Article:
Community leaders urged East Baltimore residents to ask their elected officials to preserve funding for family services programs yesterday.
Meeting at Casey Family Services on North Caroline Street, they said they worried that funding to the programs will be cut to help reduce the state's projected $1.8 billion budget deficit.
"We recognize the importance and difficulty of this task. But don't balance the budget on the backs of our children," Traci McLemore, director of the East Baltimore Collaborative, told the crowd of nearly three dozen adults, many with small children. "We want to preserve funding to support healthy families."
The East Baltimore Collaborative is a group of parents, residents and service providers that focuses on family support and early childhood issues. Providers make home visits to pregnant women and families with small children, run child-rearing groups, and assist with substance abuse treatment, among other services.
Service providers hope to continue their operations despite possible funding cuts. James Smith of the Center for Fathers, Families, and Workforce Development said that although the center is aware of the possible cuts, "we have such compassion and such a commitment to what we do that we will find a way to continue the services." Still, employees turned out to try to convince the government that funding is crucial.
At the meeting, organizers distributed 17 letters addressed to government officials for residents to sign and return. They hoped to get 100 packets of letters signed, McLemore said.
City Council members Paula Johnson Branch and Bernard C. "Jack" Young and former state Sen. Nathan C. Irby Jr. attended the meeting.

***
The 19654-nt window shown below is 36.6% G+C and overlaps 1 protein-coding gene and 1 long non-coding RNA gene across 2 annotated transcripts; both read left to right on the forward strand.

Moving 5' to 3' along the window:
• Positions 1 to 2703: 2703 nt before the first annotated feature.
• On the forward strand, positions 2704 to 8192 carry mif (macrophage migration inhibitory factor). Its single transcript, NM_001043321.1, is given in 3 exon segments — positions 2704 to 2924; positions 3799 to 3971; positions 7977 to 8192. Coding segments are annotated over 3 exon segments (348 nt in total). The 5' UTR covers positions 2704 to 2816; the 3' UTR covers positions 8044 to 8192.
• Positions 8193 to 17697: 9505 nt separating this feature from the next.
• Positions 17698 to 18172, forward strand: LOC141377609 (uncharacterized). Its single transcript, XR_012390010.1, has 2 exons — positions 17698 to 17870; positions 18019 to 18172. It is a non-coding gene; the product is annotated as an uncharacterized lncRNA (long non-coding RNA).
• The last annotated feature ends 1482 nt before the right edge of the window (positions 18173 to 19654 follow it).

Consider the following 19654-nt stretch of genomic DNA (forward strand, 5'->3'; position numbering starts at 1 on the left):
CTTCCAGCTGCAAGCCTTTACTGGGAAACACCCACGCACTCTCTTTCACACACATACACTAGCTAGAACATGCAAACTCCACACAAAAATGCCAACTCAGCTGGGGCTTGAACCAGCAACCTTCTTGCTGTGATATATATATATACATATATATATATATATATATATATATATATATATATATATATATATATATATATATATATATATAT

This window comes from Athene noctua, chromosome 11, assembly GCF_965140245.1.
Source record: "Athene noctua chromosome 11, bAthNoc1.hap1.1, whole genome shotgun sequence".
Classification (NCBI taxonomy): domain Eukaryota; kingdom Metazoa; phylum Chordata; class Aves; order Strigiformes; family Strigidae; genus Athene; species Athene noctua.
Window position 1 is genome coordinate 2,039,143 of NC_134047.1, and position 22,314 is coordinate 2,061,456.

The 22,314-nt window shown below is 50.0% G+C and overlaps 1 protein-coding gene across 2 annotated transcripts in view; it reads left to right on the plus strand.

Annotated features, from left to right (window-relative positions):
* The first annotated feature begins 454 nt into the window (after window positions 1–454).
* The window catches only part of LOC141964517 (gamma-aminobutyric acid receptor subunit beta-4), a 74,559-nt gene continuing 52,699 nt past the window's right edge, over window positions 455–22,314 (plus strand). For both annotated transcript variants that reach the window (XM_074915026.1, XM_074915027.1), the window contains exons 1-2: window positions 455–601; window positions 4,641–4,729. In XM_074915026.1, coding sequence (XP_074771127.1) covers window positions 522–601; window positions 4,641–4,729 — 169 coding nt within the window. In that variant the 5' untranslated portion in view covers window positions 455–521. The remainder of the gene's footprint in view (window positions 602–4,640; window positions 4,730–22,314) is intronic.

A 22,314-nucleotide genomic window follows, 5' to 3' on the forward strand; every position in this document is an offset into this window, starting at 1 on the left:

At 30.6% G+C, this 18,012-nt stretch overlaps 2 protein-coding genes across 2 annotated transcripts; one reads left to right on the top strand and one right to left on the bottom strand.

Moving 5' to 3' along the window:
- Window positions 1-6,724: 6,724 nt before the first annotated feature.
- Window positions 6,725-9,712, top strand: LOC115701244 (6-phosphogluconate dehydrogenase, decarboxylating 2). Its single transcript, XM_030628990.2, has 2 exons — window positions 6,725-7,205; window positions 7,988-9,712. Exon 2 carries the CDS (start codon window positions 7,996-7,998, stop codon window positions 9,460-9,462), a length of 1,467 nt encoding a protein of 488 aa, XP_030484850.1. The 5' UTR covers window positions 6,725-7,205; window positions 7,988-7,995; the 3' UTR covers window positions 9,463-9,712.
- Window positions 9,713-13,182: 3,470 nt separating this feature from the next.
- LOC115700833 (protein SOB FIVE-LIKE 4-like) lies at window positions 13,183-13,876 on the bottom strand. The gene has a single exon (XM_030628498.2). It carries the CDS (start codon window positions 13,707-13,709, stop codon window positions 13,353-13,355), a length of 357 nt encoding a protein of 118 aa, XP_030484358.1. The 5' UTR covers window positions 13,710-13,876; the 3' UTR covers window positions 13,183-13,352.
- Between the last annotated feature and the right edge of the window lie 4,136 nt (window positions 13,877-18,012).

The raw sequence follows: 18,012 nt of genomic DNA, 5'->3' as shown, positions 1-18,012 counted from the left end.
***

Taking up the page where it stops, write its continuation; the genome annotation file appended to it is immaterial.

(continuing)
Irby said he that budget cuts likely would hurt the family programs. "The cuts will be at the bottom of the scale," he said. Few people pay much attention to the most vulnerable citizens - the old and the young - he said.
Recipients of services told the crowd how the family support programs had helped them.
East Baltimore resident Chanda Brinkley, 23, held her 23-month-old son Christchand as she talked about the home visits that taught her about his mobility and mental development. Brinkley, a pre-kindergarten teacher, is co-chairwoman of the Success By 6 program, which emphasizes the need for children to be ready to learn when they start school.
If more children enter school ready to learn, the state could spend less on remedial school programs, McLemore said.
Similarly, preventing low birth weights for babies - such infants are more likely to develop physical or mental problems - could save the state money on Medicaid, said Peter Schafer, president of Baltimore City Healthy Start Inc.
"It's the best savings plan the state could have," said Hosea Chew, special projects coordinator for Council President Sheila Dixon.
Speakers emphasized, as do the programs, that parents be involved with their children. Speakers also urged adults to vote for representatives who will help children and families.
"I don't want to hear `I would die for my children' if you won't vote for your children," said Rosalie Streett of Success By 6.